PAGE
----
Another man that thinks he’s the one. He’s so different. After all, he’s seen her in the papers but he isn’t afraid. He’s there to wipe her tears when she lies and says she’s afraid to love him because she’s afraid of what might happen if he gets too close.

Me, I see the patterns. I hide there in the one degree that they never see. I watch and I wait because in a world where no one can remember what channel anything is on anymore because everything and nothing is a channel where nothing and everything is playing at full volume in high definition for a world with multi-tasking aspirations and kaleidoscope vision – I’m mindful and I’m calm and I’m focused and I’m patient.

I’m so very patient.




I’m her protector, after all.

I’m her friend, even if she wouldn’t remember that time we met. That day where I saw the color of her eyes shine with a happiness that I would kill to protect. That day when she said only five words to me that might as well have been five thousand. Five words that sprawl across my life like wallpaper just as much as they fill my journals and decorate my walls in a way that no one will ever really understand.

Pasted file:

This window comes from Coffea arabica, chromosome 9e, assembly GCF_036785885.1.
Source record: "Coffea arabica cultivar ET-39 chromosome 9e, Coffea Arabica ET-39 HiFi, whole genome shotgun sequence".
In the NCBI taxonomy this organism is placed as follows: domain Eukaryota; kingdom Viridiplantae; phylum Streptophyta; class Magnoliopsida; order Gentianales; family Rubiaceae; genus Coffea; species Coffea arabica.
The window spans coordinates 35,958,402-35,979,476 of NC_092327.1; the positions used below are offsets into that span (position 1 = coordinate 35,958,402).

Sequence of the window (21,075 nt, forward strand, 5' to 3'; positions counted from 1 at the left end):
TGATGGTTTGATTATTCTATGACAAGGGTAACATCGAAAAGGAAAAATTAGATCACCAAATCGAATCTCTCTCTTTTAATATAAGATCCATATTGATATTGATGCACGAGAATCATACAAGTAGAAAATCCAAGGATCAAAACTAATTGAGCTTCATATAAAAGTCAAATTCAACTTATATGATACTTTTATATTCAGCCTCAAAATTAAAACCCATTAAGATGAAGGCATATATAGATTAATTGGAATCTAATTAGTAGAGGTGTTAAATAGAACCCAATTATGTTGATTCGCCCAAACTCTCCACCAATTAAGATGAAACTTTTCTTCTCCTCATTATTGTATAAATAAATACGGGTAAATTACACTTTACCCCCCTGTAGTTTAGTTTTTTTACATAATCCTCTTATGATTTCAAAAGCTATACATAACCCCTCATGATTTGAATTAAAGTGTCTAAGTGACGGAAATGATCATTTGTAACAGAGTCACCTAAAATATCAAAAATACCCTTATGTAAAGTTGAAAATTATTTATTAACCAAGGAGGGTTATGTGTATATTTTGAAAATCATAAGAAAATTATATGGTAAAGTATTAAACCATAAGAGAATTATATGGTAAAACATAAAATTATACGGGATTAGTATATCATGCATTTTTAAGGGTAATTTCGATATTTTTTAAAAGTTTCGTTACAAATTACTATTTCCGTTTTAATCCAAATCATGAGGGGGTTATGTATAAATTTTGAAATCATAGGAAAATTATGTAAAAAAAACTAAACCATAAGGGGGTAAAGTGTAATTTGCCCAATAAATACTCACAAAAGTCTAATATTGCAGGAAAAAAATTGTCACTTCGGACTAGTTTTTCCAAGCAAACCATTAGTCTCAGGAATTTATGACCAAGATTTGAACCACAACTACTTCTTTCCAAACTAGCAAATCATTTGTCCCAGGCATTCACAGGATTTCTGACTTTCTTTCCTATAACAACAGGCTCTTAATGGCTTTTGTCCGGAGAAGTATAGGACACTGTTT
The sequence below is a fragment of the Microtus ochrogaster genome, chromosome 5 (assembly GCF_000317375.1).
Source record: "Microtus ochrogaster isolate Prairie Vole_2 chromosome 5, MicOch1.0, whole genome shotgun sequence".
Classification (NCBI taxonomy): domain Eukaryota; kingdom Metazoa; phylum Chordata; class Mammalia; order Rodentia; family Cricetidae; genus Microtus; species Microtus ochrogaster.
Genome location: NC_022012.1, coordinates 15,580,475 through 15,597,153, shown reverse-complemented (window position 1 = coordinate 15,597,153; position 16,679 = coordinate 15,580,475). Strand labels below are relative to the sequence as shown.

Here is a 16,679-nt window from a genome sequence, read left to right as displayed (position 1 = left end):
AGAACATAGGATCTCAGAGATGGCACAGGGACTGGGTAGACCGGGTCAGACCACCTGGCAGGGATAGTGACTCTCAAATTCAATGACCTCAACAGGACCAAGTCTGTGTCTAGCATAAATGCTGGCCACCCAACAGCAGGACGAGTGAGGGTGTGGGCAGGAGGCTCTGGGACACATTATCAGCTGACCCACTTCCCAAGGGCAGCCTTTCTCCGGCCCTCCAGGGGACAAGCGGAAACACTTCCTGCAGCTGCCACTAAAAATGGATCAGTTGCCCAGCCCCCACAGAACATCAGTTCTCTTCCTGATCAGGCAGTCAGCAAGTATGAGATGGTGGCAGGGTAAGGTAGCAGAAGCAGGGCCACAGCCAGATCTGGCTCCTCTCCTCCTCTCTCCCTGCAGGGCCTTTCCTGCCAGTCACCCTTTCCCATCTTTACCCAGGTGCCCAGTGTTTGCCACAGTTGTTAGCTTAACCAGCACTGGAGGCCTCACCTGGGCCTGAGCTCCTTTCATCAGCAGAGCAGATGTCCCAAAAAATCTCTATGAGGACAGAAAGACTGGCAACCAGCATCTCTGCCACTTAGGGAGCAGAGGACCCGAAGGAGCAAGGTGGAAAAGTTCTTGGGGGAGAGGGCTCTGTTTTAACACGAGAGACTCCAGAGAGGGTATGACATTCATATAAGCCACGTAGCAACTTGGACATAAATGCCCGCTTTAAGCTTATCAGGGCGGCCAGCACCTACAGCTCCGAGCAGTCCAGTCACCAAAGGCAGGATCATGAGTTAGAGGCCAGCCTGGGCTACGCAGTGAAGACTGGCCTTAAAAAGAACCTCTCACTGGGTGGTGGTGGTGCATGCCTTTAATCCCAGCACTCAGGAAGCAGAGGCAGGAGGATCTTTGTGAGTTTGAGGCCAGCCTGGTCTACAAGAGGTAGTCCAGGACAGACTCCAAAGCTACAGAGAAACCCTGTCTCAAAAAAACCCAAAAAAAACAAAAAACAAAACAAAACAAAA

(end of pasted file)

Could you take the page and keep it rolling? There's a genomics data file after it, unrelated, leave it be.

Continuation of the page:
After all, I’m the one that loves her.

Really loves her.

Truly loves her.

Loves her so much I can’t help but keep her safe until she understands how much the world could really give her if she’d only just see what I see.

In her.

In them.

In me.

In us.

I’m the man that reminds these pieces of shit that the gap isn’t very big, but they’d do well to mind the fucking crocodiles.